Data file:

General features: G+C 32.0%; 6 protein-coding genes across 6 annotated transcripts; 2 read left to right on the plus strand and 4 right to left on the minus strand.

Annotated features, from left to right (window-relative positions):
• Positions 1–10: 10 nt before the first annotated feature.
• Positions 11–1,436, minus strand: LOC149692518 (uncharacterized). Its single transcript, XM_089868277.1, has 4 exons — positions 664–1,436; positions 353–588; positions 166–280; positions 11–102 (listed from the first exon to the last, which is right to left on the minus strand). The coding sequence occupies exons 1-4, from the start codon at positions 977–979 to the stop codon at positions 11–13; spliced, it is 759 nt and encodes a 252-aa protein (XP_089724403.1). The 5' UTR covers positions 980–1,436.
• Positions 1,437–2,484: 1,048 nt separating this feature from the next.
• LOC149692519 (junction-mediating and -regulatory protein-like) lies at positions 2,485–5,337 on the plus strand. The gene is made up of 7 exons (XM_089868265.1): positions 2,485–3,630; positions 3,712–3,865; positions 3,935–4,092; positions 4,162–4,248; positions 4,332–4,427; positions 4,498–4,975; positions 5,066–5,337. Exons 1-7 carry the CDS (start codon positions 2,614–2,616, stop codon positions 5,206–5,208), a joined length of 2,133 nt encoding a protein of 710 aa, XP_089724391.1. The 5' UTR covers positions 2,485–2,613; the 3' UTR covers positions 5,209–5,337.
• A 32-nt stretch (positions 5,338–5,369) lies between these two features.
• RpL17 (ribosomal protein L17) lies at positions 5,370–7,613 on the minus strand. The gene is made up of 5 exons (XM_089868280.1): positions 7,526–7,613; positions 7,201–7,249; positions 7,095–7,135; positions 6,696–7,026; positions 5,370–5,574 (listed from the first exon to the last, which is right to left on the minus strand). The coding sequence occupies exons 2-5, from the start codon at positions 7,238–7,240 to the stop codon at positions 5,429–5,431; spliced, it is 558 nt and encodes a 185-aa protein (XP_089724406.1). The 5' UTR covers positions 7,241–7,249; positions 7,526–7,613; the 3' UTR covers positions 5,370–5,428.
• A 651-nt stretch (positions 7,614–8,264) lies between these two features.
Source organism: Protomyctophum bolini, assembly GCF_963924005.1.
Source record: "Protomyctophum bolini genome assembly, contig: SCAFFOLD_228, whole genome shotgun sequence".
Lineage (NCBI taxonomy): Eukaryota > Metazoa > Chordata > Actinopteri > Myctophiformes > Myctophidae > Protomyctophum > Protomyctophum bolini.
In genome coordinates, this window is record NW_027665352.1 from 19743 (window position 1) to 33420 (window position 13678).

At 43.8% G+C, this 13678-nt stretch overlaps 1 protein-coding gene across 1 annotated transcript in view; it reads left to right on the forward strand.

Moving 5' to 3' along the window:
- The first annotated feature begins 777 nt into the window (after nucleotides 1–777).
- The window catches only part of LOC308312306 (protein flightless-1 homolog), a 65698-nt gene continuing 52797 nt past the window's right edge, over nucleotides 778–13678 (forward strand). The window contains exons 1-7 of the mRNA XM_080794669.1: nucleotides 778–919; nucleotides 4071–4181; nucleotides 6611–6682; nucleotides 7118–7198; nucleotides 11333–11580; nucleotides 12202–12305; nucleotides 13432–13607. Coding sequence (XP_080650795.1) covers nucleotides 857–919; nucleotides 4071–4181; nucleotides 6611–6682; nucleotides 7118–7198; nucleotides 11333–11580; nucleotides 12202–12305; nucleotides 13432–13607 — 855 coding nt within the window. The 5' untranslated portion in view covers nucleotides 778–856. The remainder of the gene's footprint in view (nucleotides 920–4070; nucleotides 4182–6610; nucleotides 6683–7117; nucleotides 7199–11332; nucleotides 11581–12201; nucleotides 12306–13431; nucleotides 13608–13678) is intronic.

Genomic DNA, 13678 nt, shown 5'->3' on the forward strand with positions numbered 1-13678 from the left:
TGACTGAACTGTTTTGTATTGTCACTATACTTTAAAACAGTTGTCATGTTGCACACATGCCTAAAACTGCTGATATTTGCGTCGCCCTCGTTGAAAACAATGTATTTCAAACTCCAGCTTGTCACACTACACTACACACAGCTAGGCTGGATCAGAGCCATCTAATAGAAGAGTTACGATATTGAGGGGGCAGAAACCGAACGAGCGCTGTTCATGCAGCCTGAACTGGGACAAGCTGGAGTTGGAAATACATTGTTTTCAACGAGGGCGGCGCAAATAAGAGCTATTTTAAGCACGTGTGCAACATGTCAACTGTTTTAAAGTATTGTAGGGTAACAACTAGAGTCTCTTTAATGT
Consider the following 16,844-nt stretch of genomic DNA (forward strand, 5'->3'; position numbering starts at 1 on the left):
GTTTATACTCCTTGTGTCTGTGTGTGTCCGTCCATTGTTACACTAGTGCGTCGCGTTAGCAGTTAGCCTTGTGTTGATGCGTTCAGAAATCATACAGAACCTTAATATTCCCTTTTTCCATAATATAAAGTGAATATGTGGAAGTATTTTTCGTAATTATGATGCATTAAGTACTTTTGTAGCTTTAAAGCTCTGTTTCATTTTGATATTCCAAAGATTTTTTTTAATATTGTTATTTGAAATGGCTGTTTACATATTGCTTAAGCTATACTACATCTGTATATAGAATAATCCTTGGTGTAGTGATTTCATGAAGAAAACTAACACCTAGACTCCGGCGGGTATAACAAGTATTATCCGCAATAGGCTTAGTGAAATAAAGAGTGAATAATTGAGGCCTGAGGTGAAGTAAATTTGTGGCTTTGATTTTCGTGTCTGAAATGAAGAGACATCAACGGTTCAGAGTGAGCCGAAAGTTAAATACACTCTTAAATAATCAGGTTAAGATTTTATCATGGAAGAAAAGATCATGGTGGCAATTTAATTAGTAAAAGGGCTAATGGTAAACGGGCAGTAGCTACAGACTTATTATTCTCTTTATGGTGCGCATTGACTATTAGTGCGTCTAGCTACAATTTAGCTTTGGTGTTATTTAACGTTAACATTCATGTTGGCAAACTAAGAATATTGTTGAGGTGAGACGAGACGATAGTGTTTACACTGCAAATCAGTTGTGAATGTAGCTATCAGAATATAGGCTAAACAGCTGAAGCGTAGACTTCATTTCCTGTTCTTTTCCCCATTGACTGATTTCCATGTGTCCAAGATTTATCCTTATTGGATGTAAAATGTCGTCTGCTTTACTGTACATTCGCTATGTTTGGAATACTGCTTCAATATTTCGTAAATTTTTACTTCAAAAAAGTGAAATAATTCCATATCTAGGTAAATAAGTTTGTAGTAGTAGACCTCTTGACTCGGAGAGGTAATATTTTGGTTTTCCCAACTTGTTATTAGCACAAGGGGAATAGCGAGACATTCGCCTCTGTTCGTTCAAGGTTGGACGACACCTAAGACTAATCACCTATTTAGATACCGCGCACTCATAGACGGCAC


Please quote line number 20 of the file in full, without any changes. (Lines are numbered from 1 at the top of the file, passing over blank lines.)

Consider the following 16,844-nt stretch of genomic DNA (forward strand, 5'->3'; position numbering starts at 1 on the left):